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Association Thought Leaders Launch Tradeshow (R)evolution

We are at an important crossroads. 

  • 48% of association executives believe cumulative conventions, exhibits and meetings attendance will increase this year.
  • Despite this, only 28% expect exhibit revenue to increase.
  • Yet, 30% of the average association budget is derived from conventions, exhibits, meetings and sponsorships.
  • In addition to critical non-dues revenue, associations rely on tradeshows for building community and connection among members and exhibitors. 

The traditional tradeshow was first organized so companies in a specific industry could showcase and demonstrate their latest products and services, meet with industry partners and customers, study activities of rivals, and examine recent market trends and opportunities. 

The aisles were walked, RFPs distributed, SWAG (promotional items) displayed, and backdrops erected. Rinse and repeat. 

The internet of things—the expansive network of physical devices, vehicles, home appliances, and other items embedded with electronics, software and sensors—has enabled everyone to more easily connect, collect, and exchange data. As a result, the implicit need for a traditional tradeshow is waning. 

And yet, vendors still need to sell product, members still wish to meet face-to-face, and associations still rely on non-dues revenue. To meet the needs of these key stakeholders (and many more), we must explore the intersection between evolution and revolution. 

Evolution suggests the gradual development of something, especially from a simple to a more complex form, while revolution evokes images of a dramatic and wide-reaching change in the way something works or is organized or in people’s ideas about it.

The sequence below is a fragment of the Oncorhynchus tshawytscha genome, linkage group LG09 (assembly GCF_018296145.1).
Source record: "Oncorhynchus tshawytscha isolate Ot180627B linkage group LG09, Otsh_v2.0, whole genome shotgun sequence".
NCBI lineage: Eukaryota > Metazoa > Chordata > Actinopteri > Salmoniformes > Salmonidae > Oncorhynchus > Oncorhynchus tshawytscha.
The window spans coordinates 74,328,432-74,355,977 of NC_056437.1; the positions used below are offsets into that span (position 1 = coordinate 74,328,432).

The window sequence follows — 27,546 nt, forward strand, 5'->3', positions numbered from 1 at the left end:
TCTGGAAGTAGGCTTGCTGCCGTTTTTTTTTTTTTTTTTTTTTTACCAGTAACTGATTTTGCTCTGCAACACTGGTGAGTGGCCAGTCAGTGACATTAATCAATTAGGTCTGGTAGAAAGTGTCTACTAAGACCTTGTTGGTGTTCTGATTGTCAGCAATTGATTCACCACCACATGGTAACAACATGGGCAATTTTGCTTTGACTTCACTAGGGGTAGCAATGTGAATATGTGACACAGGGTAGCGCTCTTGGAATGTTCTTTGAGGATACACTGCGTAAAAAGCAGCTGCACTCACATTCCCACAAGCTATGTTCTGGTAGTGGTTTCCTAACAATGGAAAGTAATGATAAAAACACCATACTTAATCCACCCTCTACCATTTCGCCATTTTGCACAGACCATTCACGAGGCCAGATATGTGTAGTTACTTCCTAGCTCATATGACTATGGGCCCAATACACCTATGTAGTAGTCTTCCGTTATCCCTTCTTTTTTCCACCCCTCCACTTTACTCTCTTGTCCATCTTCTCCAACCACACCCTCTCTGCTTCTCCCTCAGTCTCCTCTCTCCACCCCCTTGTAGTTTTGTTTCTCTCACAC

While many associations may be tempted to take the slow and steady path forward, the more direct route to attendance and revenue growth, member and vendor satisfaction, and ultimately, greater consumer loyalty and elevated industry reputation is by launching your very own tradeshow revolution. 

Lowell Aplebaum and I spent considerable time this year leveraging the design thinking process to explore tradeshows through the following three lenses:

  • What is? Through this lens we explored the current reality. We took the opportunity to assess the existing tradeshow format through the eyes of key stakeholder groups, namely attendees and exhibitors.
  • What if? Through this lens we envisioned a new future. We brainstormed new possibilities and alternative business models for the traditional tradeshow – so many, in fact, that my dining room walls were lined with flipchart paper, ideas and doodles.
  • What wows? Through this lens we fleshed out our best ideas in text form for you to review, consider, adapt and adopt.

Our new eBook, Tradeshow (R)evolution, delivers 50 approachable growth strategies to build tradeshow attendance, revenue and engagement, as well as a five-step implementation guide to jumpstart planning.

Tradeshow organizers are urged to intentionally establish event goals and then mix and match the ideas most relevant to their audience to create truly innovative, relevant, must-attend tradeshows for attendees and exhibitors alike. 

But the final step in design thinking is one we couldn’t do without you. What works? This stage takes us into the marketplace. We test key assumptions by creating an affordable experiment that allows our customers to experience the new tradeshow concept firsthand.

As you and your organization begin to explore what a tradeshow redesign might look, be it a small test-drive within the preexisting context of your tradeshow or a complete redesign, let us know. We’d love to hear from you! And be sure to share your tradeshow success stories on socia media using #tradeshowrevolution.

By: Aaron Wolowiec | Mar, 15 2019
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